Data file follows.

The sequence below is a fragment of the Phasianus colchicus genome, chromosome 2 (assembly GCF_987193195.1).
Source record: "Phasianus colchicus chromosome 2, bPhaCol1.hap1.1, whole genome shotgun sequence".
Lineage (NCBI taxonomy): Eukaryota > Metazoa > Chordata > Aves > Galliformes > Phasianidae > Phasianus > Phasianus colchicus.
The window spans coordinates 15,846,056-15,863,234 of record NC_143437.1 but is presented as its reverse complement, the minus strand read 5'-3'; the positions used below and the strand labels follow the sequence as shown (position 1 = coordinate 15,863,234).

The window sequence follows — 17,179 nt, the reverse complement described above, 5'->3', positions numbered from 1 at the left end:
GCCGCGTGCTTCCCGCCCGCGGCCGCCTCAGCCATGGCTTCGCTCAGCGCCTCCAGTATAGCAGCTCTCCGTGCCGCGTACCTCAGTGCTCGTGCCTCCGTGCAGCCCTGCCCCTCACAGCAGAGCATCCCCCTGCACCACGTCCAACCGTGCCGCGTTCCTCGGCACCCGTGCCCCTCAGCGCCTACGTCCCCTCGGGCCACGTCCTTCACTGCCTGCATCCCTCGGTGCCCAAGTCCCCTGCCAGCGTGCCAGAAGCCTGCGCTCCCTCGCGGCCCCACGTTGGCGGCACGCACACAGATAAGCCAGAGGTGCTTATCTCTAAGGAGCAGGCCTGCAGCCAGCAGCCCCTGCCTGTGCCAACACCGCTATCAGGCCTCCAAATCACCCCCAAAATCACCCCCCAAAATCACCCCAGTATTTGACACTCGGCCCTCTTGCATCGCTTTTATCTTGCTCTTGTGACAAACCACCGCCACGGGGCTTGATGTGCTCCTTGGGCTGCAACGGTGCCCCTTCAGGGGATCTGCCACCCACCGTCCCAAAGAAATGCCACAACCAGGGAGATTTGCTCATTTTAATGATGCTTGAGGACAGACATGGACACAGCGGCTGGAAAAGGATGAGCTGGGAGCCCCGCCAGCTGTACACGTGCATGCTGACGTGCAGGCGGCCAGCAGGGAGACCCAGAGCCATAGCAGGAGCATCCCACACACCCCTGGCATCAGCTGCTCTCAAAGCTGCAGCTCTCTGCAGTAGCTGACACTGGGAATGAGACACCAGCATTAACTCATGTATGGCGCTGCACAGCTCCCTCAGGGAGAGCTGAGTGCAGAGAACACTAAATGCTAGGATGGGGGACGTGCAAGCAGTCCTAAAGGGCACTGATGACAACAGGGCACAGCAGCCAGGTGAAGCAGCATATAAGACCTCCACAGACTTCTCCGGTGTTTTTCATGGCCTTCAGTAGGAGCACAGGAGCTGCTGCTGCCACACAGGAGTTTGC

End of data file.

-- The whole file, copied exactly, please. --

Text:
The sequence below is a fragment of the Phasianus colchicus genome, chromosome 2 (assembly GCF_987193195.1).
Source record: "Phasianus colchicus chromosome 2, bPhaCol1.hap1.1, whole genome shotgun sequence".
Lineage (NCBI taxonomy): Eukaryota > Metazoa > Chordata > Aves > Galliformes > Phasianidae > Phasianus > Phasianus colchicus.
The window spans coordinates 15,846,056-15,863,234 of record NC_143437.1 but is presented as its reverse complement, the minus strand read 5'-3'; the positions used below and the strand labels follow the sequence as shown (position 1 = coordinate 15,863,234).

The window sequence follows — 17,179 nt, the reverse complement described above, 5'->3', positions numbered from 1 at the left end:
GCCGCGTGCTTCCCGCCCGCGGCCGCCTCAGCCATGGCTTCGCTCAGCGCCTCCAGTATAGCAGCTCTCCGTGCCGCGTACCTCAGTGCTCGTGCCTCCGTGCAGCCCTGCCCCTCACAGCAGAGCATCCCCCTGCACCACGTCCAACCGTGCCGCGTTCCTCGGCACCCGTGCCCCTCAGCGCCTACGTCCCCTCGGGCCACGTCCTTCACTGCCTGCATCCCTCGGTGCCCAAGTCCCCTGCCAGCGTGCCAGAAGCCTGCGCTCCCTCGCGGCCCCACGTTGGCGGCACGCACACAGATAAGCCAGAGGTGCTTATCTCTAAGGAGCAGGCCTGCAGCCAGCAGCCCCTGCCTGTGCCAACACCGCTATCAGGCCTCCAAATCACCCCCAAAATCACCCCCCAAAATCACCCCAGTATTTGACACTCGGCCCTCTTGCATCGCTTTTATCTTGCTCTTGTGACAAACCACCGCCACGGGGCTTGATGTGCTCCTTGGGCTGCAACGGTGCCCCTTCAGGGGATCTGCCACCCACCGTCCCAAAGAAATGCCACAACCAGGGAGATTTGCTCATTTTAATGATGCTTGAGGACAGACATGGACACAGCGGCTGGAAAAGGATGAGCTGGGAGCCCCGCCAGCTGTACACGTGCATGCTGACGTGCAGGCGGCCAGCAGGGAGACCCAGAGCCATAGCAGGAGCATCCCACACACCCCTGGCATCAGCTGCTCTCAAAGCTGCAGCTCTCTGCAGTAGCTGACACTGGGAATGAGACACCAGCATTAACTCATGTATGGCGCTGCACAGCTCCCTCAGGGAGAGCTGAGTGCAGAGAACACTAAATGCTAGGATGGGGGACGTGCAAGCAGTCCTAAAGGGCACTGATGACAACAGGGCACAGCAGCCAGGTGAAGCAGCATATAAGACCTCCACAGACTTCTCCGGTGTTTTTCATGGCCTTCAGTAGGAGCACAGGAGCTGCTGCTGCCACACAGGAGTTTGC